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Museum of Classical Archaeology Databases

Arundel Head

This head represents a man of middle age, with a beard, thinning hair, a severe expression and wrinkled brow. His hair is tied back with a band of a type usually associated with kings rather than poets or philosophers. However, the portrait has sometimes been described as Homer or Sophokles.

It is thought to be a Greek work of the second century BCE, a time when it was fashionable to create so-called portraits of earlier historical figures.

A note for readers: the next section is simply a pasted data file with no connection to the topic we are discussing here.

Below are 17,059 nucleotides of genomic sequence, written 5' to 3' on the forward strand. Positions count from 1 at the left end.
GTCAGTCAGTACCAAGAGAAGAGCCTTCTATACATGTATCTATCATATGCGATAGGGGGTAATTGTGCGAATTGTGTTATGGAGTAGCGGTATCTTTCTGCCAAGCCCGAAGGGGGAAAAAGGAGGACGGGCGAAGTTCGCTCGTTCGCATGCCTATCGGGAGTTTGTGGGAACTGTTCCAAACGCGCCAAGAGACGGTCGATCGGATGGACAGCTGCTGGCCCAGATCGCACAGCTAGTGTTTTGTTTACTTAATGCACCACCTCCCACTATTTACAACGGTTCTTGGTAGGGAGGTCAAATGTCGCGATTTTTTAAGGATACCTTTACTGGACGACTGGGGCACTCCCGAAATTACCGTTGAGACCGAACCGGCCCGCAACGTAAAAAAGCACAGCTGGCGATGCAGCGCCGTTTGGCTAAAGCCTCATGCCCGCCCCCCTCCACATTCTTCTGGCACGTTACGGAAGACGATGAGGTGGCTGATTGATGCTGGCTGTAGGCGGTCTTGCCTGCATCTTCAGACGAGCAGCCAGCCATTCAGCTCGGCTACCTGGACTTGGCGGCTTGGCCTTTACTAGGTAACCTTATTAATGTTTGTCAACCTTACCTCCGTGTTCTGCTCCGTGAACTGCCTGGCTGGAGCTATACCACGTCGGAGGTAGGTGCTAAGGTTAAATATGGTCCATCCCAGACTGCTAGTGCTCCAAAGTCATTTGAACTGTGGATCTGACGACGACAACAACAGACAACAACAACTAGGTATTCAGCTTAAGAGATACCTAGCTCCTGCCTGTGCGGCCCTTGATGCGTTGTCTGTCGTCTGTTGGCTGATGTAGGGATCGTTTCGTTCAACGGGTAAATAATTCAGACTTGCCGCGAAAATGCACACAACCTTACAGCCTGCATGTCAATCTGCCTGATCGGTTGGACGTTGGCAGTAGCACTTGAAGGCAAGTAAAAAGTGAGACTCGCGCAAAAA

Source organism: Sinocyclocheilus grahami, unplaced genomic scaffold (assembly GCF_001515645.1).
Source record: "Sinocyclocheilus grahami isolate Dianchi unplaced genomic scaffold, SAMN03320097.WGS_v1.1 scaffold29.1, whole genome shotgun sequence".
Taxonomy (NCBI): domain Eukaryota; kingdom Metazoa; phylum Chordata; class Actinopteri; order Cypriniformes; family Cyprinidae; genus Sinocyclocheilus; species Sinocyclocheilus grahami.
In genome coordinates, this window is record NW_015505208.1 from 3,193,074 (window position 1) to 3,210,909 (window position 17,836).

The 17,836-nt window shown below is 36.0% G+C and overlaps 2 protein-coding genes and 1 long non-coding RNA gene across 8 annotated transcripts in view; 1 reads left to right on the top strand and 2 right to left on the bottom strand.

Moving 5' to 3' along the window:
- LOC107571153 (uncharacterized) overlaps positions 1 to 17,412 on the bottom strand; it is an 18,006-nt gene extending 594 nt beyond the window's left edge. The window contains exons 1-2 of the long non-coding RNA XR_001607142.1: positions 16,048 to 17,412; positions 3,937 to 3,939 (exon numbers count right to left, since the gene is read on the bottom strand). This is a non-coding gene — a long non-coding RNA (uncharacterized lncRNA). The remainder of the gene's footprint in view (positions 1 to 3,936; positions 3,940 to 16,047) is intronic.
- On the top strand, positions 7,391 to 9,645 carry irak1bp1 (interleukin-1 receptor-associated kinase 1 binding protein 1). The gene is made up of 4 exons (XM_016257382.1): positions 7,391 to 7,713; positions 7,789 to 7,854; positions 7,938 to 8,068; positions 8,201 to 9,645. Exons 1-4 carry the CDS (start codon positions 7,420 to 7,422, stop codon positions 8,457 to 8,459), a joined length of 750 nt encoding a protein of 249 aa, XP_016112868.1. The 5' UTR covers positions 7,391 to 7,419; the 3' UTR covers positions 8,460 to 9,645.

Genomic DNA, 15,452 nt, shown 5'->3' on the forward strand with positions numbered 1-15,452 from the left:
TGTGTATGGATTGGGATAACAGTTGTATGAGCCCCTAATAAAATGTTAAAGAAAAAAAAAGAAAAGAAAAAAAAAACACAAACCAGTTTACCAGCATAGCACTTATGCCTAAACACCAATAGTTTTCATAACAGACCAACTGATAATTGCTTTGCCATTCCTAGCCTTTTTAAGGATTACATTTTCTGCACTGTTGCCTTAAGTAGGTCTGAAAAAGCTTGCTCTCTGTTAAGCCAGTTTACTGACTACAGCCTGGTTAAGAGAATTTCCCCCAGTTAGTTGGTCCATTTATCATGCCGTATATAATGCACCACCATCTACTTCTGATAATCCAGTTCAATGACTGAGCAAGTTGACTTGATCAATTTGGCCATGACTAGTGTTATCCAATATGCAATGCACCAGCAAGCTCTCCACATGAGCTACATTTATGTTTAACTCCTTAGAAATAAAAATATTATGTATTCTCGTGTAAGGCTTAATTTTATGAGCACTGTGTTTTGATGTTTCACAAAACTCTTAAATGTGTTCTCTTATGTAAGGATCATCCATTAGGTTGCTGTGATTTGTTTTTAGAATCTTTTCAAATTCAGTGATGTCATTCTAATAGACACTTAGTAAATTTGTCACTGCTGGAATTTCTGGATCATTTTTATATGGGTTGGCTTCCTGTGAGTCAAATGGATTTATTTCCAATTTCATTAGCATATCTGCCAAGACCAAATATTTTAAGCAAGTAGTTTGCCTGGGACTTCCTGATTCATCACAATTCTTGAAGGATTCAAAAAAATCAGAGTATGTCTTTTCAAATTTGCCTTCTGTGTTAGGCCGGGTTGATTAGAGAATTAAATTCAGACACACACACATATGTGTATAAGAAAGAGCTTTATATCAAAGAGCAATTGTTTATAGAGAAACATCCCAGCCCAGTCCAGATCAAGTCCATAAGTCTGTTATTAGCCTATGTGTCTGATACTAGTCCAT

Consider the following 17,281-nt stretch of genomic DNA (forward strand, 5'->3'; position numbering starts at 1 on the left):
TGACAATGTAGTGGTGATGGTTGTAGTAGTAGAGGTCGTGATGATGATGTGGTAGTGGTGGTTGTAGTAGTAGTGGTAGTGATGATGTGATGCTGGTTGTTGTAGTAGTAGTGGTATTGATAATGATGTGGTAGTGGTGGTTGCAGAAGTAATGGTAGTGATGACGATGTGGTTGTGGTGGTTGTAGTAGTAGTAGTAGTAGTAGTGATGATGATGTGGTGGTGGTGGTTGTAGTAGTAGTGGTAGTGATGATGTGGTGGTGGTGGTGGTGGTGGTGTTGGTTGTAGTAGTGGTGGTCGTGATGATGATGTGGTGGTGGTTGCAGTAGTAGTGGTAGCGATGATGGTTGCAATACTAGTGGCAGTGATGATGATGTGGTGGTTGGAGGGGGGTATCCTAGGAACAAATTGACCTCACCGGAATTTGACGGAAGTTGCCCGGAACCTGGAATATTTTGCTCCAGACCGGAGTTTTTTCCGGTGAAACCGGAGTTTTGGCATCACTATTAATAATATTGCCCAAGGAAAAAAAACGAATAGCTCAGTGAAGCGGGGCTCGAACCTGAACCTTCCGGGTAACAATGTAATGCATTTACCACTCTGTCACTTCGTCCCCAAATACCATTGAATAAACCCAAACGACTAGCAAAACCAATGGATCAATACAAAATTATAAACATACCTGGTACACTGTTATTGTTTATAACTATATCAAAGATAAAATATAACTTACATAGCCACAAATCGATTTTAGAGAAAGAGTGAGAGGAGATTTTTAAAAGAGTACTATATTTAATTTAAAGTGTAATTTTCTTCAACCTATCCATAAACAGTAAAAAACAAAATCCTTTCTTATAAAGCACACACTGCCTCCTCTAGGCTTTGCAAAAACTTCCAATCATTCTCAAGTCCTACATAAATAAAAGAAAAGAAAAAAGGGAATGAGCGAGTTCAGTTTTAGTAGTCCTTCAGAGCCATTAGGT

It was acquired in the early seventeenth century by the Earl of Arundel, a wealthy and prolific art collector, who considered it important enough to include in a portrait of himself and his wife painted by Van Dyck.

Location of Original: 

London, British Museum Bronzes 847


Walters: Catalogue of Bronzes in the British Museum, 153
Jahrbuch des Deutschen Archäologischen Instituts XI (1896), 172, pl. 1
Scott: The Pleasures of Antiquity, 19
Burn: Greek and Roman Art (1991), 131

C2 BCE (?)

Taken from Constantinople in the early 17th century and put in the Arundel Collection

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